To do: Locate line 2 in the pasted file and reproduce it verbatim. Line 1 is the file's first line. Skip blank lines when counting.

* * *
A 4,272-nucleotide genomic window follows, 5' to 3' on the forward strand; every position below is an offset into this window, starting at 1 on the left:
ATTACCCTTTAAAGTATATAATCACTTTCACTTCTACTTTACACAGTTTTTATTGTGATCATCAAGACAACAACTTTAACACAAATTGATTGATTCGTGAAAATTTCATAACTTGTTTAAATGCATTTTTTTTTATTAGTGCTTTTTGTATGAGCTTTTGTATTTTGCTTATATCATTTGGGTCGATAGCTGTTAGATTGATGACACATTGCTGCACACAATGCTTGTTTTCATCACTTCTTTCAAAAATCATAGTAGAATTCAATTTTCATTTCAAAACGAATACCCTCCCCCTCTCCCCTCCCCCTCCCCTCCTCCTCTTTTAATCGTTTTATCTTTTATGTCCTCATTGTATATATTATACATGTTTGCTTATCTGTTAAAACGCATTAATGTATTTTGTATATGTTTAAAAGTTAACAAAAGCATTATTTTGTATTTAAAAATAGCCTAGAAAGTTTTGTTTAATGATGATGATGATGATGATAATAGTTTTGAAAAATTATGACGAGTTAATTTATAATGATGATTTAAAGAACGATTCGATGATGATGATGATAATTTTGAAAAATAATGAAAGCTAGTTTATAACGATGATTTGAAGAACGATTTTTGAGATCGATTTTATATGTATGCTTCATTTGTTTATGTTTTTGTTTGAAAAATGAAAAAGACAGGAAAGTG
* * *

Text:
ATTACCCTTTAAAGTATATAATCACTTTCACTTCTACTTTACACAGTTTTTATTGTGATCATCAAGACAACAACTTTAACACAAATTGATTGATTCGTGAAAATTTCATAACTTGTTTAAATGCATTTTTTTTTATTAGTGCTTTTTGTATGAGCTTTTGTATTTTGCTTATATCATTTGGGTCGATAGCTGTTAGATTGATGACACATTGCTGCACACAATGCTTGTTTTCATCACTTCTTTCAAAAATCATAGTAGAATTCAATTTTCATTTCAAAACGAATACCCTCCCCCTCTCCCCTCCCCCTCCCCTCCTCCTCTTTTAATCGTTTTATCTTTTATGTCCTCATTGTATATATTATACATGTTTGCTTATCTGTTAAAACGCATTAATGTATTTTGTATATGTTTAAAAGTTAACAAAAGCATTATTTTGTATTTAAAAATAGCCTAGAAAGTTTTGTTTAATGATGATGATGATGATGATAATAGTTTTGAAAAATTATGACGAGTTAATTTATAATGATGATTTAAAGAACGATTCGATGATGATGATGATAATTTTGAAAAATAATGAAAGCTAGTTTATAACGATGATTTGAAGAACGATTTTTGAGATCGATTTTATATGTATGCTTCATTTGTTTATGTTTTTGTTTGAAAAATGAAAAAGACAGGAAAGTG